InsiderEconomyThe Fed, the Russians and the bail in: Revealing dialogue

The Fed, the Russians and the bail in: Revealing dialogue

Minutes of the Fed Reserve Bank dealing with the 2013 bail in paint a picture of a Cypriot economy susceptible to Russian oligarchs and the Russian mafia.

The minutes of the Federal Open Market Committee on March 19–20, were made public on January 11, 2019.

They make reference to the economic crisis in Cyprus and the fact that Eurogroup’s first proposal for a bail-in that would cover all deposits, even those below €100,000 had triggered a political backlash in Cyprus and market downturns around the world, leading European leaders to backpedal on their initial plans.

Thus, even though the GDP of Cyprus amounts to only 0.2 percent of euro-area GDP, there’s potential to undermine depositor confidence in other peripheral countries, it said.

Especially revealing is the exchange between Richard W. Fisher, member of the Federal Open Market Committee, Nellie Liang, Director, Office of Financial Stability Policy and Research, Board of Governors and economist Steven Kamin.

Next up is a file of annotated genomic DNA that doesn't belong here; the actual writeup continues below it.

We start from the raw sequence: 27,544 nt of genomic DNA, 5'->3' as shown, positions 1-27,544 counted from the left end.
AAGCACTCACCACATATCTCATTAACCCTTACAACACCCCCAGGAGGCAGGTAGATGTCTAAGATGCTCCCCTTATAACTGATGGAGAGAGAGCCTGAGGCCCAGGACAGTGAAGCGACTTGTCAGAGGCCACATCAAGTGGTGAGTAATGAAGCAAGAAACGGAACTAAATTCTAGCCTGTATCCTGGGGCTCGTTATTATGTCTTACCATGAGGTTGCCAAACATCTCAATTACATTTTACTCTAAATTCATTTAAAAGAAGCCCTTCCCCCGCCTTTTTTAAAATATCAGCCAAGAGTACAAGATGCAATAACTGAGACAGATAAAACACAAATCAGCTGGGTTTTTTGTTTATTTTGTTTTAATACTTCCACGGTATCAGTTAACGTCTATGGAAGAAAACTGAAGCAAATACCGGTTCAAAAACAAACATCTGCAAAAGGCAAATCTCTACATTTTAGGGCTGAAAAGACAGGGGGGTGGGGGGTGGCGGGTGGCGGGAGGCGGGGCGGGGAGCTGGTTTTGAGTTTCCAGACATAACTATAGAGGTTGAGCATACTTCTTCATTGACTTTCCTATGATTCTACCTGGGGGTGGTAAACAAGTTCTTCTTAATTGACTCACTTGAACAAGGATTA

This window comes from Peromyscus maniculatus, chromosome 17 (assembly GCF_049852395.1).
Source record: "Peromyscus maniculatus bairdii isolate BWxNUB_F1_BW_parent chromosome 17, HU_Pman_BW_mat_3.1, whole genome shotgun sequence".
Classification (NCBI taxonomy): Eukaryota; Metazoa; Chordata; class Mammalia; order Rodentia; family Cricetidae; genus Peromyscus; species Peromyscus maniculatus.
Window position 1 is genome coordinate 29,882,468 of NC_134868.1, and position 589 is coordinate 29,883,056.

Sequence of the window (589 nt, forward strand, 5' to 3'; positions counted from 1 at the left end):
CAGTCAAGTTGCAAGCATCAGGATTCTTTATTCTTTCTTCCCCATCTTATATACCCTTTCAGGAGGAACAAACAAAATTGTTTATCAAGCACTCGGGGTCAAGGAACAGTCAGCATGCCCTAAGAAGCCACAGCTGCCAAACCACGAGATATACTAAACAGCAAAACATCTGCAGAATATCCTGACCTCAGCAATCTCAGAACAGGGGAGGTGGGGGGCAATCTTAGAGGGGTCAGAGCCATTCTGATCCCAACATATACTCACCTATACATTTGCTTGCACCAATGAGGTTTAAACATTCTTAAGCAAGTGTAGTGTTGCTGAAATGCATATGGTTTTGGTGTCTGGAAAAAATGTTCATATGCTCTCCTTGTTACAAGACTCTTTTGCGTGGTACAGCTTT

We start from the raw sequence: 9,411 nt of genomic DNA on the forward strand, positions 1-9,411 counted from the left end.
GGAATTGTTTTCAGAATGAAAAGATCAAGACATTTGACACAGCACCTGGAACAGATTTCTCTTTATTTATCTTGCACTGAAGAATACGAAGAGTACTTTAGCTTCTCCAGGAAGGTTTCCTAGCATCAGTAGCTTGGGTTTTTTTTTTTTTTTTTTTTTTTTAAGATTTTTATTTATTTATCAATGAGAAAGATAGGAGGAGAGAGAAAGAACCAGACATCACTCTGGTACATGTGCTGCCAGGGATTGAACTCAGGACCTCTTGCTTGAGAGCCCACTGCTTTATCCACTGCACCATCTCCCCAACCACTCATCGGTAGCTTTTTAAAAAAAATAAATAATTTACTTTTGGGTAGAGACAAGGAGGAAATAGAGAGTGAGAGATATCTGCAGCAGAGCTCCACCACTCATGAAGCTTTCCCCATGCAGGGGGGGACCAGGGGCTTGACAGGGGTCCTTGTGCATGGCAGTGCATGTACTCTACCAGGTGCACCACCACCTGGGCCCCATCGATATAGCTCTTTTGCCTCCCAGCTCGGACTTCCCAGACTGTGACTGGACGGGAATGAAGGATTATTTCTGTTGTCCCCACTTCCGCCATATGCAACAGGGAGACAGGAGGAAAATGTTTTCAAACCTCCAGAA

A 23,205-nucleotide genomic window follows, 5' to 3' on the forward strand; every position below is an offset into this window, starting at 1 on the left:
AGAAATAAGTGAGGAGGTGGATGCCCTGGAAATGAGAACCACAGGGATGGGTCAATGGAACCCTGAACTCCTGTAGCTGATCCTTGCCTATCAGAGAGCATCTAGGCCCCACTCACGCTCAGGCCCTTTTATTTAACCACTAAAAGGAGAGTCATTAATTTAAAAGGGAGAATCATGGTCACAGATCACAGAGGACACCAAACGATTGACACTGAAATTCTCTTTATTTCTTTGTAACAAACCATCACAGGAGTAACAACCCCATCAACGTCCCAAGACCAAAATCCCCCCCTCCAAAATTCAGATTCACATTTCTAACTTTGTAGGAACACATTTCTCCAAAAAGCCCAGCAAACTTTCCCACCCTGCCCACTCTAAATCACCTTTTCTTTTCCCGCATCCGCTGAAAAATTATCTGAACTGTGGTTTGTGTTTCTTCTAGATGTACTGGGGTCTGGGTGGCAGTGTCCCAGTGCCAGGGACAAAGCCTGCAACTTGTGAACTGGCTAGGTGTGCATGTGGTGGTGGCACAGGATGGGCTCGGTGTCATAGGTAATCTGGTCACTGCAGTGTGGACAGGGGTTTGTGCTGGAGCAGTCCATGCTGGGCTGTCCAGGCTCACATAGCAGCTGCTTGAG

Here is the exchange:

  1. FISHER. And then lastly, with regard to Cyprus, you can’t look at Cyprus without looking through the lens of organized Russian crime or corrupt Russian bureaucracy, including the president himself. That will determine the outcome of the election. I would suggest that.
  2. KAMIN. Well, we’re well aware of the Russian connection.
  3. FISHER. Right.
  4. KAMIN. And it is a connection that has definitely complicated choices.
  5. FISHER. Russian deposits appear to be the same size as the entire GDP of Cyprus.
  6. KAMIN. That sounds about right, so it’s very complicated.
  7. FISHER. You don’t mess with those folks.
  8. KAMIN. And it’s either being dealt with or not being dealt with right now.

CHAIRMAN BERNANKE. I forecast an international incident in five years. [Laughter]

When the fed met again on April 30, 2013, it was clear that the events in Cyprus had had little impact on international markets and the losses had been contained to Cypriot depositors.

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